I’ve finally recovered from an injury called “turf toe”, a common injury for athletes who quickly change directions, jump and push off of rigid surfaces, like football players and martial artists. I did it while sparring in taekwondo with a large and formidable opponent, an unmoving wall of Axe deodorant and teenage defiance.
Thinking of myself as an athlete feels only slightly less pretentious than calling myself a writer. If who we are is what we do, then perhaps both appellations apply, but sketchily. I’ve only begun to get a little more comfortable with writer, since it is so often interrupted by other titles: chauffeur, accountant, nurse, volunteer and the “what’s for lunch?” lady.
It is human nature to label and compartmentalize – especially one’s self. Enlightened and self-actualized people may live as an integrated whole and never question themselves by label. I am not far enough along the path of enlightenment, having made several picnic and rest stops along the way at Self-destruction, Laziness and Apathy (there’s a lot of people parking at that stop).
Beyond the labeling of occupations and hobbies, we also have a more adjectival way of naming ourselves. Negative labels that come and settle in as we’re growing up, or during times when we are vulnerable to unkind messages – as children, after a relationship breaks up, a job ends, lapses in self-esteem. For many years, the negative tapes in my head (I know, I’m dating myself – maybe yours is a data chip) would play in a loop.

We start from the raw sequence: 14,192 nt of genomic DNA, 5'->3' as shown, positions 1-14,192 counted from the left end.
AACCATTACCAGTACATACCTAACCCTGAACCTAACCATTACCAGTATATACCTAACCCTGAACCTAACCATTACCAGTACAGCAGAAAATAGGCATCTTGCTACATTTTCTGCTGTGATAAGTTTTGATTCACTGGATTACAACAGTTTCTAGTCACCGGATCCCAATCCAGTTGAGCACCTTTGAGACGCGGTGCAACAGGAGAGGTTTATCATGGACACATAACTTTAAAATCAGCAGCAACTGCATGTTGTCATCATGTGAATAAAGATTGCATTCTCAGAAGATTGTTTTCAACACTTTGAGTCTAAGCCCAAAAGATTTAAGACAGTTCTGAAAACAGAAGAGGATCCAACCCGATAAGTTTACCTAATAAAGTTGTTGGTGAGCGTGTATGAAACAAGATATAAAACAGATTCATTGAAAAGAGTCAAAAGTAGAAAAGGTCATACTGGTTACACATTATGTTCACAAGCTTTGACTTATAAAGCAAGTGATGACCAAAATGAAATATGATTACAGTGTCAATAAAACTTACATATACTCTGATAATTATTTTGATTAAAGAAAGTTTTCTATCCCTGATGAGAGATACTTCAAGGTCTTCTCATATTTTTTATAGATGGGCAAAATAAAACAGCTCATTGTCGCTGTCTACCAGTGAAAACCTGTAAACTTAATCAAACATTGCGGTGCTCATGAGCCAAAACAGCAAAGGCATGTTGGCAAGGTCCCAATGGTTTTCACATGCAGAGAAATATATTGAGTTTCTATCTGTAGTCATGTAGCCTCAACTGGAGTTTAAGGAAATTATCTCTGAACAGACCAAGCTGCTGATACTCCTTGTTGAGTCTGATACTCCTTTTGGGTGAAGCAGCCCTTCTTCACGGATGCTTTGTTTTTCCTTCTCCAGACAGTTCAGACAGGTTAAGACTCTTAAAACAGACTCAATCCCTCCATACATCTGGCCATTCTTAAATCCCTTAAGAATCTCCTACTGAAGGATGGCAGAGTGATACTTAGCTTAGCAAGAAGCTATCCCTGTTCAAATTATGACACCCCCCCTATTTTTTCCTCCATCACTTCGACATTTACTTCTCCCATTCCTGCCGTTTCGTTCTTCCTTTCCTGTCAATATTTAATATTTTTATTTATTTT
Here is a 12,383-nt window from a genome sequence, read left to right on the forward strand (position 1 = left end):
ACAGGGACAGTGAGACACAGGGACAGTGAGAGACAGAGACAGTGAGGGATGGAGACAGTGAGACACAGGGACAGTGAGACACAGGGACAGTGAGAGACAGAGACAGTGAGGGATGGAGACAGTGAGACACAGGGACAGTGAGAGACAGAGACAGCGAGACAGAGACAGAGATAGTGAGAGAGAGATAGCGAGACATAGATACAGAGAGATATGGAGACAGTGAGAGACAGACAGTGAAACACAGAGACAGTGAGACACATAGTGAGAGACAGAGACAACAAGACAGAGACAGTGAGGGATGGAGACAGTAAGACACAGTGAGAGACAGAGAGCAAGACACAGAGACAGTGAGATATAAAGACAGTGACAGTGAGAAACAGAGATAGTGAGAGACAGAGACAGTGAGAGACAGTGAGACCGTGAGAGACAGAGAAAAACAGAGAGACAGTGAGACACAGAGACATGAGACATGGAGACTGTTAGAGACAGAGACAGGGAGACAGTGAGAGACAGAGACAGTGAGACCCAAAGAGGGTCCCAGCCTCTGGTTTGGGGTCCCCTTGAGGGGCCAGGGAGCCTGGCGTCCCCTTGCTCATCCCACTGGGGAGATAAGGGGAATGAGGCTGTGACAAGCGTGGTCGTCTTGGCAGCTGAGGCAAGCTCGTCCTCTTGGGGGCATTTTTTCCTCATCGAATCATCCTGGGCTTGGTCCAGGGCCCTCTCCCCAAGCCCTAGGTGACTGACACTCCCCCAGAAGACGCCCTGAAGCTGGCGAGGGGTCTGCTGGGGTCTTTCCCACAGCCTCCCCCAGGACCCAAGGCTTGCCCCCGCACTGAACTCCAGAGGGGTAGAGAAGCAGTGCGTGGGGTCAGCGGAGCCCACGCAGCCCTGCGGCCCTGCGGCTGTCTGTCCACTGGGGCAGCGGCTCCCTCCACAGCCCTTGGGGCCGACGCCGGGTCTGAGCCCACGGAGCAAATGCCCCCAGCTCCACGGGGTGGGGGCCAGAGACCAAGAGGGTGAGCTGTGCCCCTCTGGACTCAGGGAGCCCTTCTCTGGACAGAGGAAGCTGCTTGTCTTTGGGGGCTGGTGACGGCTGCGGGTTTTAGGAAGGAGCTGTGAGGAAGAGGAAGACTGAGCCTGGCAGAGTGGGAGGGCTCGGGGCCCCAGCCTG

The most effective tool I’ve ever learned was in a parenting book and it’s a cliché: Characterize the behavior, not the person. We don’t just need to do this with children, but with ourselves. I started to pay attention to what I called things. When I dropped something, I was clumsy. When I gained a couple of pounds, I was a gi-normous whale. When I forgot to do something, I was an absentminded jerk. We wouldn’t do this to someone we cared about – could you imagine calling a friend a clumsy, fat jerk?
I was taking a universal approach to negative or even neutral occurrences that did not apply to me as a whole person. I had to unlearn that behavior. Kids must learn that failure and mistakes are not what defines a person, but how they react to those errors does. It’s a skill that impacts our entire lives.
How many adults do you know that don’t have that skill? They are unlucky or “shit magnets” and full of tales of injustices, transgressions and bitterness. They can’t let things go or move forward. They look older than they are – you want to find another water cooler, checkout lane or playground just to get away from them. If it’s exhausting to hear, imagine living it.
I came across Dr. Martin Seligman’s Learned Optimism: How to Change Your Mind and Your Life. One of the labels I had heard applied to myself, and had internalized, was that I was a pessimist, so naturally this book title appealed to me.
It turns out that I was already doing many of the things that an optimist would do. People were characterizing my occasional very dry, dark sense of humor as pessimism, when it was an effective coping mechanism. I tend to get up pretty quickly when I’ve been knocked down, believing optimistically, like Scarlett O’Hara, that tomorrow’s another day.
So my friends, have a good Monday! Or maybe Tuesday. There’s always Wednesday…